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Old 04-13-2011, 01:42 AM   #1
jweese74
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Default Still Fermenting

I'm most likely jumping the gun, and I'll get told so - but I'll never know unless I outright ask...

My latest creation, a blonde composed of pale DME, a blonde LME, honey, and dex was put in the primary 8 days ago using Munton's yeast, unfortunately I don't know the strain - it came with the blonde kit. It started fermenting nicely, and did so for the first 2 days - then it slowed down.

* It's been still bubbling, although quite slowly now, for the past 8 days;
* Can see little (hopefully) blobs of yeasties floating up to the surface attached to a big bubble - then the sink back down
* Krausen during first few days never exceeded my first brew (a red ale, I had to add a blow-off for that one!)
* Drew a gravity today and it tasted fine and smelled fine; almost where I wanted it (a tad bit drier hopefully). Gravity measured at 1.010...
* It started to clear a bit near the top of the primary, still quite foggy for the remaining 3/4 of the fermenter.

All that being said - anything to worry about? I was going to let it sit in the primary for 2 weeks anyways before dry hopping with some cascade.

Further to this question - since I modified the original recipe, is there any idea what I should be expected for the final gravity?

Many thanks!

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Old 04-13-2011, 02:29 AM   #2
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your final gravity is going to depend on the typical attenuation of the yeast. I don't know anything about that yeast, but I agree that you should wait at least a few more days to make sure that the yeast has some more time.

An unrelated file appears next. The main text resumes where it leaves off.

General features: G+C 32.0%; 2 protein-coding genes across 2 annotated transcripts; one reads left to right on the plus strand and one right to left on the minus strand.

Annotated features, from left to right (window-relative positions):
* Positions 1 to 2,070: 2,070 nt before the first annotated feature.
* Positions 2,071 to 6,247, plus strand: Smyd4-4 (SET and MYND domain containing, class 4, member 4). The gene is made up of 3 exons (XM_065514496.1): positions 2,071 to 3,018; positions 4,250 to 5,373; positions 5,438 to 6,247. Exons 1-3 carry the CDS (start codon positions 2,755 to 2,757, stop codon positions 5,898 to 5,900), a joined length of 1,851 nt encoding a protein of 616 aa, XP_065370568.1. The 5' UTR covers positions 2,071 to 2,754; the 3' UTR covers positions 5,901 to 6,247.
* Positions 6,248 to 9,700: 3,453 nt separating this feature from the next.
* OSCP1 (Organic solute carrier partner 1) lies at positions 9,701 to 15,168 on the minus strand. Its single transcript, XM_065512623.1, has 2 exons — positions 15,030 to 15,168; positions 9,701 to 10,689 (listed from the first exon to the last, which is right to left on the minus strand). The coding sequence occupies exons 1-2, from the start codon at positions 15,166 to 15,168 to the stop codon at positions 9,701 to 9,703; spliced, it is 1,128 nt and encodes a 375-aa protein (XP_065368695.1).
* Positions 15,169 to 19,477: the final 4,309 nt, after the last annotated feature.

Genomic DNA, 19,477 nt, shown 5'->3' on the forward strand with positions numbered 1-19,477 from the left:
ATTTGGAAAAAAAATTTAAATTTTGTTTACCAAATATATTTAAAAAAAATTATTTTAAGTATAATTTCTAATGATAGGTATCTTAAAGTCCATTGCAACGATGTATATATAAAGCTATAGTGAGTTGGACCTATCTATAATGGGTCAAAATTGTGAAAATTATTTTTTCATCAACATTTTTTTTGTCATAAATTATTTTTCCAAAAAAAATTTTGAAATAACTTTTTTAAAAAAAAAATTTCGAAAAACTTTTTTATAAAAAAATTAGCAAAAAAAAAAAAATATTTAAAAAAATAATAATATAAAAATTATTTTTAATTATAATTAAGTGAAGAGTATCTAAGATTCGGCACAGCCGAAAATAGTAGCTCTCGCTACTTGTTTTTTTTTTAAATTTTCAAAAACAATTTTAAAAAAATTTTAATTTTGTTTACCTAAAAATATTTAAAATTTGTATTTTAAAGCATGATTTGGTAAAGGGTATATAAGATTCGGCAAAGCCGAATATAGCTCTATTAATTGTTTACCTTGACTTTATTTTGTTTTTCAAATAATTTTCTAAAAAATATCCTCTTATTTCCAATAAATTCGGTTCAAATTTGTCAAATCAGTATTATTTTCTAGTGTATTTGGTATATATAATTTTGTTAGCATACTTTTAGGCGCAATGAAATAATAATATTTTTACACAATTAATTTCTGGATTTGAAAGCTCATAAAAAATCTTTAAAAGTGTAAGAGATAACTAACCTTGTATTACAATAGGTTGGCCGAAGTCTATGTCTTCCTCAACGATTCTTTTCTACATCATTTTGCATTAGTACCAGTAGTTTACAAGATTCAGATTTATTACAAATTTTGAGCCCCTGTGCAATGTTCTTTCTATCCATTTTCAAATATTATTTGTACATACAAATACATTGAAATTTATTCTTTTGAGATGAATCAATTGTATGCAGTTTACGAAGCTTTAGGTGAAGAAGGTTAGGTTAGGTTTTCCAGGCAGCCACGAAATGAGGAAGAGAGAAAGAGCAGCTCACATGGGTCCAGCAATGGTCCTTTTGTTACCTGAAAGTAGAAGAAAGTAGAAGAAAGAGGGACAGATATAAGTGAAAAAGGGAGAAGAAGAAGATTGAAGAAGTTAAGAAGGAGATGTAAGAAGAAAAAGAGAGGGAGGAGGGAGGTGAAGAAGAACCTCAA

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Old 04-13-2011, 02:34 AM   #3
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If you give it a little more time, like a week, I bet you'll see the remaining haze fall out.
I'm guessing your gravity wont fall much more though, maybe a point or two.

And then it will be beer!

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Old 04-13-2011, 02:39 AM   #4
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It is fine. I'm going to guess that you are fermenting in the lower range of this yeast, say in the 60's? That will slow things down. If you let it slowly warm, it will get even more mileage and drop a few more points. My last Belgian went for 14 days!!! Just kept bumping it up a degree or two every time it started to slow down (started in the mid 60's, ended in the low 80's) which is one of the tricks to getting Belgian yeasts to keep chugging to dry a beer out.

The yeasty beasties know their jobs, trust 'em

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Old 04-13-2011, 01:06 PM   #5
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Quote:
Originally Posted by TANSTAAFB View Post
It is fine. I'm going to guess that you are fermenting in the lower range of this yeast, say in the 60's? That will slow things down. If you let it slowly warm, it will get even more mileage and drop a few more points. My last Belgian went for 14 days!!! Just kept bumping it up a degree or two every time it started to slow down (started in the mid 60's, ended in the low 80's) which is one of the tricks to getting Belgian yeasts to keep chugging to dry a beer out.

The yeasty beasties know their jobs, trust 'em